John Clayton's latest mailbag featured a question about the Eagles' quarterback situation -- specifically, why the Eagles are so set on trading Kevin Kolb instead of Michael Vick, if Kolb projects as the more long-term guy. Interesting question, really, and John answers it as follows:
The answer is the Eagles believe Vick is the quarterback who can get the Eagles back to the Super Bowl. To put Kolb on the market as they are, you get the feeling that they have questions about Kolb being the quarterback who can get them to the Super Bowl. Andy Reid and his staff believe they can make quarterbacks good, and they can make great quarterbacks elite. Remember how the Falcons traded Matt Schaub to Houston? He is now an elite quarterback, but he hasn't been able to get the Texans over the top. Kolb compares to Schaub, but the Eagles believe in Vick, and based on what we saw last year, they are right.
John is right, of course, but I think the thing that gets overlooked too easily in the Kolb question is the question of value. The Eagles aren't considering trading Kolb because he wants out, or because they don't like him, or even because they like Vick better. They're considering trading Kolb because they believe they can get great value for him.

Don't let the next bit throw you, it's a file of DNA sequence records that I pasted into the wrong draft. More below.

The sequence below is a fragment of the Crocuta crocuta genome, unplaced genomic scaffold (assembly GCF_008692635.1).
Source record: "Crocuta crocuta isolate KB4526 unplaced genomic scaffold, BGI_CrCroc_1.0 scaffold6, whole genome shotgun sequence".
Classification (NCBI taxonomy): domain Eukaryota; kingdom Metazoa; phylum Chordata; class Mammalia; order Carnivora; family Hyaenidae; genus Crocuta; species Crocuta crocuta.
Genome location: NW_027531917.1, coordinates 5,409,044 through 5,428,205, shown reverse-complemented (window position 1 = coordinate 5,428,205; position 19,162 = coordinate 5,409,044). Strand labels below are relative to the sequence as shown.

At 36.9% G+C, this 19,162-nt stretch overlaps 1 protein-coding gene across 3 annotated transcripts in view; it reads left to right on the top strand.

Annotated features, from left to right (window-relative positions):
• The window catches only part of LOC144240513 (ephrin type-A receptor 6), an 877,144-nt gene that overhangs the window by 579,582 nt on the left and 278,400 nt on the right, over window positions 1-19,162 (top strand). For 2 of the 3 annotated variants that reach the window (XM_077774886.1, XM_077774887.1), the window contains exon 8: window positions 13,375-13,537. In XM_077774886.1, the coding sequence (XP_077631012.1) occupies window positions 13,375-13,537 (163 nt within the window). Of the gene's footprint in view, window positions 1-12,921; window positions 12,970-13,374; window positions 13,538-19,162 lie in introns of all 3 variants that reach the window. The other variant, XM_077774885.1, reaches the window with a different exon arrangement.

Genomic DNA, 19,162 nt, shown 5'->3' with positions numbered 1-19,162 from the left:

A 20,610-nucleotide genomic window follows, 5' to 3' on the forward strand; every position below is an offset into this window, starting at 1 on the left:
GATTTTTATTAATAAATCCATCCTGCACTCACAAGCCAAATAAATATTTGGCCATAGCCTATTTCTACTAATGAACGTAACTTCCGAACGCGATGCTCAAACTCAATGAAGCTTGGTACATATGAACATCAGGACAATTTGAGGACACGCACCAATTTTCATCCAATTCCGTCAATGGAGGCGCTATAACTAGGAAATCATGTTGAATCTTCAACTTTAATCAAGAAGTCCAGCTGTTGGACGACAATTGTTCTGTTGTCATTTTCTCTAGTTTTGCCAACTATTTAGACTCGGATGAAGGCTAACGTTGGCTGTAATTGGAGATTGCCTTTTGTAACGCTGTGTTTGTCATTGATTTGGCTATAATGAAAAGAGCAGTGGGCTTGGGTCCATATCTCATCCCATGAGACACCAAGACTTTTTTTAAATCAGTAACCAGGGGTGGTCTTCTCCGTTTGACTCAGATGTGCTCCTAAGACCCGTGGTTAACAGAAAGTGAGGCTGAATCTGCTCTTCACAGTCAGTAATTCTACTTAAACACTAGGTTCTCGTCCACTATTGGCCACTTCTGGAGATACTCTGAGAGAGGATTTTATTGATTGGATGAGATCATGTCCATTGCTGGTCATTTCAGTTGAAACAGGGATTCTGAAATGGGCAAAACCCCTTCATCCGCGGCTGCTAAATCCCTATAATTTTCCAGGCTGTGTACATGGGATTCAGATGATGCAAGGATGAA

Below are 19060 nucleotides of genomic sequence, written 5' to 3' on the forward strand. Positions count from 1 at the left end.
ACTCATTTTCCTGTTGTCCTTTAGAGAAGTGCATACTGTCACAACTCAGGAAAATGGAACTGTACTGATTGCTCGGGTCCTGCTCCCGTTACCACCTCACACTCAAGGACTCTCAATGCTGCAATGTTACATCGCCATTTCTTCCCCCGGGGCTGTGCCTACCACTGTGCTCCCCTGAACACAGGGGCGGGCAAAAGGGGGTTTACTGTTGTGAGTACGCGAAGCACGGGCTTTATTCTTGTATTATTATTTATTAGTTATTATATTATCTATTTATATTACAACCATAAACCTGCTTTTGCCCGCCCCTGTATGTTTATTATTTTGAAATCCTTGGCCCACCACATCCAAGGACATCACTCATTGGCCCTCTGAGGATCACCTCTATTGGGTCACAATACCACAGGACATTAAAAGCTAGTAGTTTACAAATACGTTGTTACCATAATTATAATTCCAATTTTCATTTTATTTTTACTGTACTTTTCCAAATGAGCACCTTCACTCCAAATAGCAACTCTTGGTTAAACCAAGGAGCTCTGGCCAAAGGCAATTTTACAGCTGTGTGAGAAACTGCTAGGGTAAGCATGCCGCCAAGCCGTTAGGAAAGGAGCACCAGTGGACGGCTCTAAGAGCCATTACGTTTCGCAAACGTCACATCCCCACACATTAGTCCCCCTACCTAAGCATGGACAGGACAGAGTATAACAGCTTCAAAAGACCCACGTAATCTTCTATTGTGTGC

It's simple. On the face of it, it makes little sense for the Eagles to trade Kolb. Vick is an injury risk, and in Kolb they have a guy they believe can step in and win them a game if Vick gets hurt. If they deal him, they'll have to replace him with someone else who fits that description. So the only reason to trade Kolb is if they believe they're getting more in return than it would be worth to them to keep him. He is not their starting quarterback, because Vick is better right now and the Eagles are a right-now team. But if some team (Arizona, Seattle, Miami, whoever) is willing to pay them a starting quarterback's price in exchange for Kolb, then it makes more sense for the Eagles to take that than to turn it down and keep him as a backup.
All indications are that the Eagles will get more in return for Kolb than his status as a backup quarterback justifies. There have even been some reports recently that indicate the compensation from the Cardinals' end is either agreed to or nearly so. The reason a Kolb deal feels like such a foregone conclusion isn't because the Eagles are desperate to be rid of him, but rather because (based on conversations they presumably had with teams prior to the lockout) they know they're going to get a great return for him. If they didn't know that, they'd be planning to keep him.